Some examples of people we have helped.
No evidence of father's immigration status
Miss A is the mother of a British child whose ex-partner refused, at the time of the child’s birth, to provide the evidence of his immigration status necessary to establish the latter’s nationality. As such her child stood to be removed from the UK with Miss A. On an application for appeal, Coventry Law Centre argued that it was incumbent on the Secretary of State to use the information at his disposal to establish the child’s nationality even though Miss A could not. To fail to do so would breach domestic legislation in the form of section 55, human rights law, in the form of article 8 of the European Convention of the Human Rights and public law principles to prevent the ultra vires act of removing a British citizen. The representative for the Secretary of State conceded the case before the hearing and Coventry Law Centre has since used the same argument to benefit others in the same situation.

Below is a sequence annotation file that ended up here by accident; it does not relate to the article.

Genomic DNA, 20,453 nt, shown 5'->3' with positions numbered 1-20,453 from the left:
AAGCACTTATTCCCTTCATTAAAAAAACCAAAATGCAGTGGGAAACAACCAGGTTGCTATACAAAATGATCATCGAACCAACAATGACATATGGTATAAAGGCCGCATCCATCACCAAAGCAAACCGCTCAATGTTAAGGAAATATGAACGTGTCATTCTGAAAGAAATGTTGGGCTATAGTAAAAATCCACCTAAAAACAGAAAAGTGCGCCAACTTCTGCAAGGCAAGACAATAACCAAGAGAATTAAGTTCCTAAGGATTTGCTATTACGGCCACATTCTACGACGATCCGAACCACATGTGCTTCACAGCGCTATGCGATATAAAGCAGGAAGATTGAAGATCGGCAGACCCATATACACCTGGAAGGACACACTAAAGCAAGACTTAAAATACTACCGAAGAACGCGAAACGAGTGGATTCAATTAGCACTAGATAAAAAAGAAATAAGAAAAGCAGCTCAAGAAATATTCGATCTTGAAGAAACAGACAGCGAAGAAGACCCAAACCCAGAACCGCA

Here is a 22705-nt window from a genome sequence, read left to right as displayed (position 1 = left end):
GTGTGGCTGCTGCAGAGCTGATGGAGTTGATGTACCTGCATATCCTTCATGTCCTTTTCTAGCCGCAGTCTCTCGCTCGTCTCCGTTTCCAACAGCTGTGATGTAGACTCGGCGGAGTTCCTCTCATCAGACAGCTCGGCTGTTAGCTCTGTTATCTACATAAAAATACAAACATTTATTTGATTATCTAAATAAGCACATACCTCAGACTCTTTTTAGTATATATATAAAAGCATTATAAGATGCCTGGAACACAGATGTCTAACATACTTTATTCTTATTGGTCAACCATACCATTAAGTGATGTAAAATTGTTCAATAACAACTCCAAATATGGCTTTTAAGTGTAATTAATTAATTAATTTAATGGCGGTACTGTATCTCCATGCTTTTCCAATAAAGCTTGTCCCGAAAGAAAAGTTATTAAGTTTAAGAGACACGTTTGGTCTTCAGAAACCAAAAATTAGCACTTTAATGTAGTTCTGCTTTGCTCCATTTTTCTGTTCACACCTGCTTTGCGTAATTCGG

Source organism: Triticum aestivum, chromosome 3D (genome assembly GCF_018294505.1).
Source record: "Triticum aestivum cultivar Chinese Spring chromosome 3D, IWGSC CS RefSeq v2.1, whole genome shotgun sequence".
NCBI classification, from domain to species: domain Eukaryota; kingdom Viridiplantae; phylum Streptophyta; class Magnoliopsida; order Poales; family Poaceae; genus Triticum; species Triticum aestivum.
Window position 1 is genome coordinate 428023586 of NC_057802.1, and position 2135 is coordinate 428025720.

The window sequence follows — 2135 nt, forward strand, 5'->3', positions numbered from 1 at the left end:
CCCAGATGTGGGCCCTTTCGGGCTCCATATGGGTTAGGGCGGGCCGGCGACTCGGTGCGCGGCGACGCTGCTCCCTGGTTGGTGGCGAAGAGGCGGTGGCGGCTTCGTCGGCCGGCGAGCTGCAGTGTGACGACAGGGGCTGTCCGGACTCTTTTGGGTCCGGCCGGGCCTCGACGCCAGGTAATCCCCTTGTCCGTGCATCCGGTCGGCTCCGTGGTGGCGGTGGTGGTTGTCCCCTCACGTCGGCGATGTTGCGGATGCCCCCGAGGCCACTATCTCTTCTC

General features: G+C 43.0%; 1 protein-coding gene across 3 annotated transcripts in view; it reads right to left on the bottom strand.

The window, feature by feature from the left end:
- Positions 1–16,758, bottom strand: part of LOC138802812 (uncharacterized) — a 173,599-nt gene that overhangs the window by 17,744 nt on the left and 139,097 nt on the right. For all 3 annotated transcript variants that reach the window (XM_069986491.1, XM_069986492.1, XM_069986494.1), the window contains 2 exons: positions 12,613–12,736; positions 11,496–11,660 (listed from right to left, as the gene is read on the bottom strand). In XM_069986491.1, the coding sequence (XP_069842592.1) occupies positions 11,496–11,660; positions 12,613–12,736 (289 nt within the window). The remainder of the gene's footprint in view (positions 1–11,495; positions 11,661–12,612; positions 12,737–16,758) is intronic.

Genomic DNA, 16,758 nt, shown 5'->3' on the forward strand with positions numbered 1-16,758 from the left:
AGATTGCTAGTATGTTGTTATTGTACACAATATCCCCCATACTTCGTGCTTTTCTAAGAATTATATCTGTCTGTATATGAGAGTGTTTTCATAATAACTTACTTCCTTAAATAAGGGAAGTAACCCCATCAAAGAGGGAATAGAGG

Trafficked sex worker can remain in UK
Miss Y had been trafficked to the UK as a sex worker. She was arrested on charges of shop lifting and was about to be drawn into the criminal justice system.
Coventry Law Centre made representations to the UKBA and worked with the UK Human Trafficking Unit. It was agreed by all parties that Miss Y had been trafficked into the UK and was at risk on return to her country of origin. She was granted leave to remain in the UK. This action not only assisted Miss Y but also saved the costs of criminal proceedings at the point of the Law Centre’s intervention.